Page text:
I held off going for a while but eventually couldn’t resist heading to the common, even though it had almost certainly left the county (Jeremy had a stork species over Frensham some 15 minutes after the bird departed from Thursley in that direction!). I think when you’ve missed a big bird on one of your patches, even if you know it’s gone, you still feel a need to be there. I’m not sure why this is, but in a couple of hours of going through the motions on Shrike Hill and Merlin Mound I picked up the usual fare, including three Hobbies, Crossbill, five Redstarts, Kestrel, Garden Warbler and the male Curlew chasing off a Red Kite.

Later in the day, I had the privilege of watching a Goshawk nest being ringed. I found this site last year and had been keeping a close eye on it this season. Three healthy chicks – two males and a female – were swiftly processed with the adult female watching closely nearby. A truly wonderful experience and perhaps my highlight of the spring – a big thanks to Jeremy for allowing me to attend. A flyover Hawfinch nearby was a surprise as well, and a reminder that this highly elusive species is surely an under-recorded resident of outer Surrey woodland.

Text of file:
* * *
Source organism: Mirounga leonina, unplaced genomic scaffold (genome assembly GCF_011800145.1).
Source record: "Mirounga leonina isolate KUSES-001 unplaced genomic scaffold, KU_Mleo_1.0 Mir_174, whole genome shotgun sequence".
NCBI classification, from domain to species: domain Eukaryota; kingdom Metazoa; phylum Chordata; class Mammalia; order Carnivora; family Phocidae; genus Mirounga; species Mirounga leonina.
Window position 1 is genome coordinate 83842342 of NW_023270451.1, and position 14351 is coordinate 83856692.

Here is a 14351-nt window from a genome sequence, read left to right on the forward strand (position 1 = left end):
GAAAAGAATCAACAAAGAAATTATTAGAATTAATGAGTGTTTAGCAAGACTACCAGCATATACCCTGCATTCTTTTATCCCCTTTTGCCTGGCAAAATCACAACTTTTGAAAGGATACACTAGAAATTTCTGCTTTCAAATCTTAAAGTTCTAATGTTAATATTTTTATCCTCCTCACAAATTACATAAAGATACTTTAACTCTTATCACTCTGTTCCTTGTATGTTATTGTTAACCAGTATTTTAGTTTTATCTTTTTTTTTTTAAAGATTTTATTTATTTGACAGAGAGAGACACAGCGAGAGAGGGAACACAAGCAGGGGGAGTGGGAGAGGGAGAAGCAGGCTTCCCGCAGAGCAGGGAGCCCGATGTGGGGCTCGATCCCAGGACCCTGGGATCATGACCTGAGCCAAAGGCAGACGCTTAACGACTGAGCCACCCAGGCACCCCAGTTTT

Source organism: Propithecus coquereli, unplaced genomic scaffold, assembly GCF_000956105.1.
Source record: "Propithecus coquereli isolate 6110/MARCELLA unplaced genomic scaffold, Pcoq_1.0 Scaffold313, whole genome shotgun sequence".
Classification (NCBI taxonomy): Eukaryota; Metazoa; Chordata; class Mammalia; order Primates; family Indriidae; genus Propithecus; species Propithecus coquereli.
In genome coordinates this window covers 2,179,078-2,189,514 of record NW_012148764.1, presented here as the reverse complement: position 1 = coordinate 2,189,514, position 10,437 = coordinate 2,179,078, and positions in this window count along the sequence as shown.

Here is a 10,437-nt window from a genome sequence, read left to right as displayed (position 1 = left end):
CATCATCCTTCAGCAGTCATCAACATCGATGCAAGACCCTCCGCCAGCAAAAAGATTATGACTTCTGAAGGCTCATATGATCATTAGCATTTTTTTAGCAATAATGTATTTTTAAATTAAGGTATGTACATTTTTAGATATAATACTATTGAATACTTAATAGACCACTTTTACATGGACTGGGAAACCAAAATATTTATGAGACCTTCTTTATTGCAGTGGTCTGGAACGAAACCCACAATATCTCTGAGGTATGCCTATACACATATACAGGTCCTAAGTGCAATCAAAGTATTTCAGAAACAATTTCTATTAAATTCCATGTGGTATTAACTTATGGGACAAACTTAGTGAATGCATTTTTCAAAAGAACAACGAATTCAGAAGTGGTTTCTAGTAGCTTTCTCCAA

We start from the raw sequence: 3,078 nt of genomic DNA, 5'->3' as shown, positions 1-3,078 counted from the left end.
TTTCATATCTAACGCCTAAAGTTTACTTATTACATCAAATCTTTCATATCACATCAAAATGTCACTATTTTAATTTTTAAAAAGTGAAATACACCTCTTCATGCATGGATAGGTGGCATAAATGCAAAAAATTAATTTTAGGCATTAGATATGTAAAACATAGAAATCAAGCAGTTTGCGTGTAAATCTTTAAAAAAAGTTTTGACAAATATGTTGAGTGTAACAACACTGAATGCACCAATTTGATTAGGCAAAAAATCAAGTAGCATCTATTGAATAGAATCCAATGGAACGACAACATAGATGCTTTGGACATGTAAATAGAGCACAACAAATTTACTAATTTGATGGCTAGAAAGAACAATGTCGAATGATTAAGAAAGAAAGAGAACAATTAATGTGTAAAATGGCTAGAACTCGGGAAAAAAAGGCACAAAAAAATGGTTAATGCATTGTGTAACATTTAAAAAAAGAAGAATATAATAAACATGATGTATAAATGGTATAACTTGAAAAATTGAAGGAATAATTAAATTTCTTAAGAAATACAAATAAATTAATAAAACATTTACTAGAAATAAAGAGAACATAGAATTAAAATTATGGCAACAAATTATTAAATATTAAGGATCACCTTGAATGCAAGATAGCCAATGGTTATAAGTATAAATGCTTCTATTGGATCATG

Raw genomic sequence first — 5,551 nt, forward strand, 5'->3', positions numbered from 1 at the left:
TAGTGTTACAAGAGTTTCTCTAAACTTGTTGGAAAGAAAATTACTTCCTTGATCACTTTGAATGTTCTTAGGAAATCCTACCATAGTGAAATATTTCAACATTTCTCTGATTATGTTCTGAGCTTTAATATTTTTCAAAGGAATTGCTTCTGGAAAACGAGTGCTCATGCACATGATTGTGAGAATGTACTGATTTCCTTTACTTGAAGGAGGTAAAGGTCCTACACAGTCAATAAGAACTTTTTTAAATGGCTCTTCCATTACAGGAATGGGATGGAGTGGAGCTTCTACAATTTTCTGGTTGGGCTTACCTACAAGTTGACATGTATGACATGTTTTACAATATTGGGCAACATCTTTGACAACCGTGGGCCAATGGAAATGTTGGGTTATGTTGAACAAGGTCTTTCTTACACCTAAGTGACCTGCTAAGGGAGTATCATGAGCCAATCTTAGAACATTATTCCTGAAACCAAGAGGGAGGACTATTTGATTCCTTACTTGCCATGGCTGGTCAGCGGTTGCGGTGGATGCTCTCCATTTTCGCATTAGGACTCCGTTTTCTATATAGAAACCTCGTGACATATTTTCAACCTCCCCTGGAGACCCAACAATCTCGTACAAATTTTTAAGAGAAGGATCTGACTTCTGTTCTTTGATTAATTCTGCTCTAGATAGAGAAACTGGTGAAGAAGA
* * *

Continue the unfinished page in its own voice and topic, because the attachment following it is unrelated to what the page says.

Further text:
Young Goshawks.

Saturday 29th

I noticed a House Martin pair in the early stages of nest building in the eaves of a house in Farncombe early afternoon.

Sunday 30th

No observations of note today.

Monday 31st

A Bullfinch was calling in the garden mid-morning.

Monday, 10 May 2021

Migration at last

Although May started off how April ended, with frosty mornings and a northerly wind, it's picked up markedly during the last few days and it feels like migration proper has finally reached south-west Surrey. I find May can be a fickle month for the patchbirder, though there’s no denying it’s one of the most dynamic periods of the year – and it's safe to say the first 10 days have been decent.